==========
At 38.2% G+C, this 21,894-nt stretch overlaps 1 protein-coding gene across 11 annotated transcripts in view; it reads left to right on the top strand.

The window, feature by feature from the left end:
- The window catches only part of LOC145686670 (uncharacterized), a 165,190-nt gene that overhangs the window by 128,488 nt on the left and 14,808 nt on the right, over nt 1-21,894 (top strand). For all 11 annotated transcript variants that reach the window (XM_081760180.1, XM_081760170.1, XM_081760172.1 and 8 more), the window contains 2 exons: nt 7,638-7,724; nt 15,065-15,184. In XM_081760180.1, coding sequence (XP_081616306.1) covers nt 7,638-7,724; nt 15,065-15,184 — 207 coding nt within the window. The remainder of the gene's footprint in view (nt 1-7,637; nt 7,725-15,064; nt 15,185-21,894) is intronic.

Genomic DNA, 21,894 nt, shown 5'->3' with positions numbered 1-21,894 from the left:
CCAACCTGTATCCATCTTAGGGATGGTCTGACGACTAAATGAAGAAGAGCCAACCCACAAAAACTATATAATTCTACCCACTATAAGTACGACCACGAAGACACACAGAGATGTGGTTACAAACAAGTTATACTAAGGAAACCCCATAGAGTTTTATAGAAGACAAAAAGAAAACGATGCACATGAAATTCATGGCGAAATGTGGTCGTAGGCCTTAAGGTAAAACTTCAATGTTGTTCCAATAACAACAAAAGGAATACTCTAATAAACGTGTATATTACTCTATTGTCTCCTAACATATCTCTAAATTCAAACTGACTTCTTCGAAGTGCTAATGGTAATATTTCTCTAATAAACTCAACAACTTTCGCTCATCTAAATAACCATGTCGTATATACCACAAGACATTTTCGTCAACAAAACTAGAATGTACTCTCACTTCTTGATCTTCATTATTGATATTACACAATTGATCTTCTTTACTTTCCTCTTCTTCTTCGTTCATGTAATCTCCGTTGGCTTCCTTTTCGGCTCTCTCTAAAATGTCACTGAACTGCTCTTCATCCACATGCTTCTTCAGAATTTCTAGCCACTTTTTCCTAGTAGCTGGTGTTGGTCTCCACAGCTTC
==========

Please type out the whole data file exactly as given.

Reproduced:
At 38.2% G+C, this 21,894-nt stretch overlaps 1 protein-coding gene across 11 annotated transcripts in view; it reads left to right on the top strand.

The window, feature by feature from the left end:
- The window catches only part of LOC145686670 (uncharacterized), a 165,190-nt gene that overhangs the window by 128,488 nt on the left and 14,808 nt on the right, over nt 1-21,894 (top strand). For all 11 annotated transcript variants that reach the window (XM_081760180.1, XM_081760170.1, XM_081760172.1 and 8 more), the window contains 2 exons: nt 7,638-7,724; nt 15,065-15,184. In XM_081760180.1, coding sequence (XP_081616306.1) covers nt 7,638-7,724; nt 15,065-15,184 — 207 coding nt within the window. The remainder of the gene's footprint in view (nt 1-7,637; nt 7,725-15,064; nt 15,185-21,894) is intronic.

Genomic DNA, 21,894 nt, shown 5'->3' with positions numbered 1-21,894 from the left:
CCAACCTGTATCCATCTTAGGGATGGTCTGACGACTAAATGAAGAAGAGCCAACCCACAAAAACTATATAATTCTACCCACTATAAGTACGACCACGAAGACACACAGAGATGTGGTTACAAACAAGTTATACTAAGGAAACCCCATAGAGTTTTATAGAAGACAAAAAGAAAACGATGCACATGAAATTCATGGCGAAATGTGGTCGTAGGCCTTAAGGTAAAACTTCAATGTTGTTCCAATAACAACAAAAGGAATACTCTAATAAACGTGTATATTACTCTATTGTCTCCTAACATATCTCTAAATTCAAACTGACTTCTTCGAAGTGCTAATGGTAATATTTCTCTAATAAACTCAACAACTTTCGCTCATCTAAATAACCATGTCGTATATACCACAAGACATTTTCGTCAACAAAACTAGAATGTACTCTCACTTCTTGATCTTCATTATTGATATTACACAATTGATCTTCTTTACTTTCCTCTTCTTCTTCGTTCATGTAATCTCCGTTGGCTTCCTTTTCGGCTCTCTCTAAAATGTCACTGAACTGCTCTTCATCCACATGCTTCTTCAGAATTTCTAGCCACTTTTTCCTAGTAGCTGGTGTTGGTCTCCACAGCTTC